Wednesday, April 15, 2009

Response.Redirect Vs. Server.Transfer

Difference between Response.Redirect and Server.Transfer:
Response.RedirectServer.Transfer
This is more user-friendly, as the site visitor can bookmark the page that they are redirected to.Transferred pages appear to the client as a different URL than they really are. This means that things like relative links / image paths may not work if you transfer to a page from a different directory.
In Response.Redirect the browser's history is updatedIn case of Server.Transfer the browser's history is not updated
In Response.Redirect the URL is changedIn casjavascript:void(0)e of Server.Transfer the URL is not changed. Server.Transfer maintains the original URL in the browser.
Here we will always have two round-trips.The benefit of this approach is one less round trip to the server from the client browser. [1]
Has an optional second parameter, which if set to "true" stops processing the current page.Server.Transfer has an optional parameter "preserveForm" to pass the form data to the new page. If you set this to True, using a statement such as Server.Transfer ("WebForm2.aspx", True), the existing query string and any form variables will still be available to the page you are transferring to. So any posted form variables and query string parameters are available to the second page as well (however these can be cleared by passing in false for the second parameter). [2]
The server basically sends an HTTP header back to the client browser with an HTTP status code stating that the object has moved along with the new location to find it.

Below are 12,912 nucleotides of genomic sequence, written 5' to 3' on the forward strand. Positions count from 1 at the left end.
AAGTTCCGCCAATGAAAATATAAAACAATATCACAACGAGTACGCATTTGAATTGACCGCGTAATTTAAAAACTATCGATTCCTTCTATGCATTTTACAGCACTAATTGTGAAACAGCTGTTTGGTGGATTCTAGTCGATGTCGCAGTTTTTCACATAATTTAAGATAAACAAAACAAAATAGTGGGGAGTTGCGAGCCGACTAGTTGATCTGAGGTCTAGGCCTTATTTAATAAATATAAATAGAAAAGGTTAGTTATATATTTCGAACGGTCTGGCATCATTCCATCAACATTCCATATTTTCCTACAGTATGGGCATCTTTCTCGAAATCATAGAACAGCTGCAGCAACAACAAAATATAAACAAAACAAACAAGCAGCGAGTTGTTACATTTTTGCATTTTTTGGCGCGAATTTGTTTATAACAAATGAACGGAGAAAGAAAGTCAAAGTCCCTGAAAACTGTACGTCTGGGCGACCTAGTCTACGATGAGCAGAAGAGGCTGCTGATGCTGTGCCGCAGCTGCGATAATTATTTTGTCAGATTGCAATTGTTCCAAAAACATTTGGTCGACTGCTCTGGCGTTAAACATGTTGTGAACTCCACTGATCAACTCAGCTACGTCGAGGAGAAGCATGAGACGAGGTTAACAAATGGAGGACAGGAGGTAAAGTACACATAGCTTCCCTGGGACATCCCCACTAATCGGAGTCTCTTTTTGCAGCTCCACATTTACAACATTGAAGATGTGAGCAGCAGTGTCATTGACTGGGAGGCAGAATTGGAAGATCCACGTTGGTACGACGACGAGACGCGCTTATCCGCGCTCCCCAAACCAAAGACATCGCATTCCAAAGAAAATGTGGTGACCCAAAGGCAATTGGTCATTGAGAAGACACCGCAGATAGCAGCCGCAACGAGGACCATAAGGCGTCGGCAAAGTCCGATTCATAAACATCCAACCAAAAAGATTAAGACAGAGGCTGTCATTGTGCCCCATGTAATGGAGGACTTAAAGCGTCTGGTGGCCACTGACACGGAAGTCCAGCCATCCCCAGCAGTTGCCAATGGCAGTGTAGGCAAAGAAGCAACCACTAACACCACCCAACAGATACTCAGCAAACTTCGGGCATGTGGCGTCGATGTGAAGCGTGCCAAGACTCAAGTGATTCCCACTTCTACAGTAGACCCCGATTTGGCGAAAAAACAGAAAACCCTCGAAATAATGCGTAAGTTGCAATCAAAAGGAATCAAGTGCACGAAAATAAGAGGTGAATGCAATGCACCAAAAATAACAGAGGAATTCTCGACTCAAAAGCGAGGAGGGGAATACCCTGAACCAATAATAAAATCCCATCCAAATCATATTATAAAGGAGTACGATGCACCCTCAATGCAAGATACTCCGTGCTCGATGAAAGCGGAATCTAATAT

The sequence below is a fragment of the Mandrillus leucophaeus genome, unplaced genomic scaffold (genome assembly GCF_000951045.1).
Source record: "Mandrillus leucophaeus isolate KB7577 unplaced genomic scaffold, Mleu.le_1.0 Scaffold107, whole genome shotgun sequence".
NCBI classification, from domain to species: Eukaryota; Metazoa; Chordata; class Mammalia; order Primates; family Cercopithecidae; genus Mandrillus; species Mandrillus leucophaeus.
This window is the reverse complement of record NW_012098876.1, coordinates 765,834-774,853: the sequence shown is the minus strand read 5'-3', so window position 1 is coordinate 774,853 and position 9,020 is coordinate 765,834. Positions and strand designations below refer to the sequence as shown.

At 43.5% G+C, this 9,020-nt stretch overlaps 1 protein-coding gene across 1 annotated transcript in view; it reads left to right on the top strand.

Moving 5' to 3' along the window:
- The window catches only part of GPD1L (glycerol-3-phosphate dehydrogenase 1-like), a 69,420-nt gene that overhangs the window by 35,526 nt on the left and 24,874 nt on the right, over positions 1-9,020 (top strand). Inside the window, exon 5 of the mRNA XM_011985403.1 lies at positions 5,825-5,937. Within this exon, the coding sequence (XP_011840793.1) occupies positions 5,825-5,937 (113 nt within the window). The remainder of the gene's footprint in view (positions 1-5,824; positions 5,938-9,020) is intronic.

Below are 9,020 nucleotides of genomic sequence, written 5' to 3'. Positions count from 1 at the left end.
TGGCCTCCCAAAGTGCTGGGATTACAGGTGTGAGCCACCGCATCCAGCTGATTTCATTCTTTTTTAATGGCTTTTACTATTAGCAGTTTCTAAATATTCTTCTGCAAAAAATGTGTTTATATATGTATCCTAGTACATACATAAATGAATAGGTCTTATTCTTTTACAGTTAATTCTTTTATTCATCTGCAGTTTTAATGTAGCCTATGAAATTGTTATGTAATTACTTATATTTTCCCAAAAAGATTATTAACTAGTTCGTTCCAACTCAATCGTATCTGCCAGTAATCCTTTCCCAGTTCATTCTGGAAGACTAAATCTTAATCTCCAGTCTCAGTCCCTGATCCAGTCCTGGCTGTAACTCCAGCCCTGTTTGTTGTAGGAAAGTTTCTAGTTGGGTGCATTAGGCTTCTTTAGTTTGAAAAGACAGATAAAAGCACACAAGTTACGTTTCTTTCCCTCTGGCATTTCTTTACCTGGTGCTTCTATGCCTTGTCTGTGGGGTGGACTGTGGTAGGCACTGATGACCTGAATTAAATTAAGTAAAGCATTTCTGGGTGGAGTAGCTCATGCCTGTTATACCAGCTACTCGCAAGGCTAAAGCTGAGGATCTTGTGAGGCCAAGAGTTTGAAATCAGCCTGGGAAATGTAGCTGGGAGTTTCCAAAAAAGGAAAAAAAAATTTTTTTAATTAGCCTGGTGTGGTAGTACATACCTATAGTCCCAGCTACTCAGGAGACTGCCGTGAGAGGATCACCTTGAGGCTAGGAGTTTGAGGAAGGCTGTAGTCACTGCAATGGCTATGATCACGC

E.g. of HTTP Header,
HTTP/1.1 302 Object moved
Server: Microsoft-IIS/5.0
Location: somewhere/newlocation.aspx

This tells the browser that the requested resource (page) can be found at a new location, namely somewhere/newlocation.aspx. The browser then initiates another request (assuming it supports redirects) to somewhere/newlocation.aspx loading its contents in the browser. This results in two requests by the browser.
Transferring to another page using Server.Transfer conserves server resources. Instead of telling the browser to redirect, it simply changes the "focus" on the Web server and transfers the request. This means you don't get quite as many HTTP requests coming through, which therefore eases the pressure on your Web server and makes your applications run faster.
The "Response” object is property of the System.Web.UI.Page class. The type for the objects is System.Web.HttpRequest The "Server" object is property of the System.Web.UI.Page class. The type for the objects is System.Web.HttpServerUtility
Response.Redirect only support “get” method to post variables form one page to another means we need to give in query string if we want to pass some variables to next page.In Server.Transfer if we selected the second attribute to TRUE then it will post the entire variable using the post method.
This can be used to send the user to an external site. This can work on only those sites running on the server; you can't use Server.Transfer to send the user to an external site.
Resonse.Redirect can be used both for aspx and html pages.But Server.Transfer is only used for aspx pages it will not work for html pages.


[1]: One thing to be aware of is that if the first page wrote something to the Response buffer and you don’t clear it, then any output from the second page will be appended to the output of the first. This is often the cause of a weird behavior where it seems that a page is returning two different pages.

[2]: This technique is great for wizard-style input forms split over multiple pages. But there's another thing you'll want to watch out for when using the preserveForm parameter. ASP.NET has a bug whereby, in certain situations, an error will occur when attempting to transfer the form and query string values. You'll find this documented at

http://support.microsoft.com/default.aspx?id=kb;en-us;Q316920.

The unofficial solution is to set the enableViewStateMac property to True on the page you'll be transferring to, then set it back to False. This records that you want a definitive false value for this property and resolves the bug.